Have Acne, Psoriasis, Or Eczema? Here's The No. 1 Thing You Need To Do

Board-Certified Internist By Vincent M. Pedre, M.D.
Board-Certified Internist
Dr. Vincent M. Pedre is a board-certified internist in private practice in New York City since 2004. He serves as medical director of Pedre Integrative Health, president of Dr. Pedre Wellness, and is the author of Happy Gut.

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A few months ago, I saw a 24-year-old patient who struggled with acne. Since adolescence, she had tried "nearly everything" to get rid of this skin condition that destroyed her self-confidence. Countless visits to dermatologists, expensive skin care regimens, and several courses of antibiotics had created a few minor improvements, yet she still had acne.

You might wonder why this patient with acne would visit a medical doctor who specializes in gut health. But the reality is, everything connects with a healthy gut, including your skin. In my practice, I often see patients struggling with inflammatory skin disorders including acne vulgaris, atopic dermatitis, and psoriasis.

And fixing the gut almost always heals these problems.

The gut-skin connection is more intricately connected than you might imagine. About 7 to 11 percent of people with inflammatory bowel disease (IBD), for instance, have psoriasis. You see, gut inflammation eventually can become systemic inflammation. And that, along with oxidative stress, blood sugar imbalances, and other problems, can all show up on your skin.

The types of patients I see are usually fed up with invasive procedures and expensive topical medications that temporarily cure the symptom but not the underlying problem. They don't want to keep taking pharmaceutical drugs, including antibiotics to treat skin problems like acne, which disrupts the gut microbiome. Common culprits for these skin conditions are food sensitivities. For my patient with acne, a major problem was dairy. Her food journal revealed skim milk in her breakfast cereal and low-fat ice cream before bed.

Imagine their frustration when I tell patients like her that so-called healthy foods they eat are actually creating reactions that can show up as skin rashes (like eczema) and other skin disorders, including psoriasis and acne.

Understanding how gut health affects your skin goes way back. Interestingly, 80 years ago, researchers discovered that emotional states like depression and anxiety could alter gut microbiota, increasing intestinal permeability (leaky gut) and contributing to inflammation in what is known as the gut-brain-skin axis. In one study, researchers looked at bacterial diversity among 43 patients with acne and 43 controls. They found those with acne had dysbiosis or gut imbalances.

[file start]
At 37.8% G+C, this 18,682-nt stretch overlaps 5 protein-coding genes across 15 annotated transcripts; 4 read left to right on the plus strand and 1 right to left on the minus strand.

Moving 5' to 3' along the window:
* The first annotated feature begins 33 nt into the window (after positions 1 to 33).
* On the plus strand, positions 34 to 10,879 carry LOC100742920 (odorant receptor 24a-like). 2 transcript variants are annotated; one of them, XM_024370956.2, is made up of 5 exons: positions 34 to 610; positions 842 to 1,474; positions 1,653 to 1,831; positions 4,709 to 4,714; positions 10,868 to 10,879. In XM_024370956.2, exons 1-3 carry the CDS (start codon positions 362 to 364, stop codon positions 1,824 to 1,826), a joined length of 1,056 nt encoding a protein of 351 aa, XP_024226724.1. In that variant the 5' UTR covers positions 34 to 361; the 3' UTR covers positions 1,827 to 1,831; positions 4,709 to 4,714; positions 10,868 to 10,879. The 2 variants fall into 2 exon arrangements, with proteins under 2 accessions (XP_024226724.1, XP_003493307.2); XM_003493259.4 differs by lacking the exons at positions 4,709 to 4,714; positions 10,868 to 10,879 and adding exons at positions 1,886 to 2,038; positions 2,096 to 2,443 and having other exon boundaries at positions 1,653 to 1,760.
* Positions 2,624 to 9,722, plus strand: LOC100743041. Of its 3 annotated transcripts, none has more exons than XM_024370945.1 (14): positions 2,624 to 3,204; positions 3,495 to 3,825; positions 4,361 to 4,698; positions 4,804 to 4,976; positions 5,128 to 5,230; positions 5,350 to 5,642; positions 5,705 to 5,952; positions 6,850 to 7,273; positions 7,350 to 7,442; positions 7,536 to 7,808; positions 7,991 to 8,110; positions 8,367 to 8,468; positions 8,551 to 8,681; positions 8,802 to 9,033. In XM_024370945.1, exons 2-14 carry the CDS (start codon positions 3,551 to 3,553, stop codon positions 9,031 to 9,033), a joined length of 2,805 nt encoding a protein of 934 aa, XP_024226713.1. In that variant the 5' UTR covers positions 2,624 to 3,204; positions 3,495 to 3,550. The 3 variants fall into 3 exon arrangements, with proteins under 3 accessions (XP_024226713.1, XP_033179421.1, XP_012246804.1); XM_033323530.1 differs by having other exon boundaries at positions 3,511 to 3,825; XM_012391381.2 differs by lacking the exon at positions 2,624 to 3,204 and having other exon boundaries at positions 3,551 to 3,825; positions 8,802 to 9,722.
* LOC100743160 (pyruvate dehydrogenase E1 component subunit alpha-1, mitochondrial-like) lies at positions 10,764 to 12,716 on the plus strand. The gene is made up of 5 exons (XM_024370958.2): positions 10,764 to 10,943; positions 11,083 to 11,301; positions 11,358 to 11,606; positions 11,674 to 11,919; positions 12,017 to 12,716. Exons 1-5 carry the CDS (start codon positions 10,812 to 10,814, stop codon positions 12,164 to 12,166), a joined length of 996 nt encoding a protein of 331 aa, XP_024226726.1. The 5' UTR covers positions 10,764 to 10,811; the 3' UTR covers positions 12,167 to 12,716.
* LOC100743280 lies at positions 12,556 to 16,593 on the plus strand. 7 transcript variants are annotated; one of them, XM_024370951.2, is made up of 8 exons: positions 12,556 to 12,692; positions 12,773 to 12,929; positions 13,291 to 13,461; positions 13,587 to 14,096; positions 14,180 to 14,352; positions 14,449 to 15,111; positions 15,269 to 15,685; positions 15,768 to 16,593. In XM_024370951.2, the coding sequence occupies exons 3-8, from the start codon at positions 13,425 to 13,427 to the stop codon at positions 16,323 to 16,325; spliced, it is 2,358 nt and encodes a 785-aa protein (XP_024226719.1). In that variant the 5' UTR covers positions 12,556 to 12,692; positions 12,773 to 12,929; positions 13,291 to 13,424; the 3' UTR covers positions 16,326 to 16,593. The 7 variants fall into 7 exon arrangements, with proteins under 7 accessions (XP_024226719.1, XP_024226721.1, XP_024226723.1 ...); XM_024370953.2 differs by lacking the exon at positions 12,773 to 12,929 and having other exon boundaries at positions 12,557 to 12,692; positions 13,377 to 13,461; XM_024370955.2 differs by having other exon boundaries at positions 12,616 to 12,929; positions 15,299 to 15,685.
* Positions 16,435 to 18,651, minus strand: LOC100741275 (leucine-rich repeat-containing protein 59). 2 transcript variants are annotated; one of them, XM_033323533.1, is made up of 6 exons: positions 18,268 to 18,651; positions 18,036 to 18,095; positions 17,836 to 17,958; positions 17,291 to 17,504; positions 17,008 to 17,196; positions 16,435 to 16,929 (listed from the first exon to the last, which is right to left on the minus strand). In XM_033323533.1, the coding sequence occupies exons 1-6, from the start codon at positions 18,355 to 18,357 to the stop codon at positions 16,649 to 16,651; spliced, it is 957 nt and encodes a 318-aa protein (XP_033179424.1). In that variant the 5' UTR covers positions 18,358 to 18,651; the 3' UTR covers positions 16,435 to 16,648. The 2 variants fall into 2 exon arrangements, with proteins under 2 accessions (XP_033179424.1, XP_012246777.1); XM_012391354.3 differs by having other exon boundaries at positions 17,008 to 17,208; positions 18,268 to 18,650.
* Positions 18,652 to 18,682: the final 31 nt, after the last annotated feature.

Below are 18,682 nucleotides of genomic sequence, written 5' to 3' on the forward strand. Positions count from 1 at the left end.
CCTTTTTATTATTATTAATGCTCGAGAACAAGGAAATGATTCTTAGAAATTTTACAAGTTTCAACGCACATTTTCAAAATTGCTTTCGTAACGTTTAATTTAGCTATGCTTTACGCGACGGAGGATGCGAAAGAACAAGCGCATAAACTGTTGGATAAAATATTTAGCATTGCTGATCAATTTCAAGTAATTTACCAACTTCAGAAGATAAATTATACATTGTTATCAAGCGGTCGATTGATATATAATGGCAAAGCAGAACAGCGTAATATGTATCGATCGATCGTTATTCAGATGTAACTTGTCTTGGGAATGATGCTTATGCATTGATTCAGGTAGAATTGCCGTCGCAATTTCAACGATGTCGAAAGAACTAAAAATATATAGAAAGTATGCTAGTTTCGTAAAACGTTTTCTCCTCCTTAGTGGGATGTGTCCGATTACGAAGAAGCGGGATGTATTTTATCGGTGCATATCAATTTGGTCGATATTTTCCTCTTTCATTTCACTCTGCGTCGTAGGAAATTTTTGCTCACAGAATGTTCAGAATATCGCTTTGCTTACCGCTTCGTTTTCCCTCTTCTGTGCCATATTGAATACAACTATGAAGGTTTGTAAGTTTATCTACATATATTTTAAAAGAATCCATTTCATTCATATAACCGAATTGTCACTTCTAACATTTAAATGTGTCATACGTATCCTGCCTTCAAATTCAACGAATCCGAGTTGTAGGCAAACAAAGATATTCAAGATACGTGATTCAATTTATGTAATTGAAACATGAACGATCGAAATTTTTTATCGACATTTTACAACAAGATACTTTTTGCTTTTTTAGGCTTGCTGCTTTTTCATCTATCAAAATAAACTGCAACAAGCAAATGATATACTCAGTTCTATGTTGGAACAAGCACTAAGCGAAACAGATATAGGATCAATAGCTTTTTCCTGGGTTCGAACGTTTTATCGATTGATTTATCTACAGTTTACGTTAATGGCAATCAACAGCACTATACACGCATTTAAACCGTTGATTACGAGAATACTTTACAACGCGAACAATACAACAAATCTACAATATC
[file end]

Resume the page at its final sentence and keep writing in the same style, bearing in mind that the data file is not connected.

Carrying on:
Based on those and other studies, you might wonder why more dermatologists and other professionals aren't using gut-support nutrients and diet for healthy skin. And I wonder the same exact thing. One study found a probiotic supplement improved acne in 80 percent of the 300 participants. Among their benefits, probiotics can help modulate immunity and inflammation, reducing acne in the process. Probiotics—especially the Lactobacillus and Bifidobacterium species—can also help people with atopic dermatitis and show great promise for psoriasis.

For this patient with acne (as well as those with other skin conditions), I often customize a protocol based on their condition. But it always starts with the gut… and their condition almost always improves.

Have a skin issue? Here's how to take care of your gut.

In my practice, these seven gut-healing strategies create a solid foundation to eliminate acne, psoriasis, rashes, and other skin problems:

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1. Nix food sensitivities.

You'll want to cut out the top suspects, including gluten, soy, dairy, corn, and other foods that sabotage your gut and skin health. Consider dairy: If you think the benefits of a dairy-free diet apply only to the gut, think again. A dairy-free diet can give you healthy, vibrant, glowing skin. I ask patients to keep a journal to tease out their reactions since food sensitivities sometimes come in sneaky places like mustard or even some over-the-counter supplements.

2. Cut out the sugar.

Nothing is more inflammatory than sugar. Studies show how it ages our cells and wreaks havoc in the gut, contributing to dysbiosis and yeast overgrowth. I've seen yeast at the root of many facial breakouts fed by a sugar habit because of the toxins secreted by yeast like Candida. Cutting out the sugar in these cases, plus herbal antifungals, clears up the skin, allowing it to glow healthily once again. 

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3. Nix spicy foods.

My 25-year-old male patient couldn't get control of his severe acne. He was embarrassed to be out in public. When doing a diet history, he admitted to loving Indian curry and all sort of spicy foods. I explained to him how spicy foods can be inflammatory for some people, and it was showing up on his skin. When he cut out the spicy foods, his acne dissipated.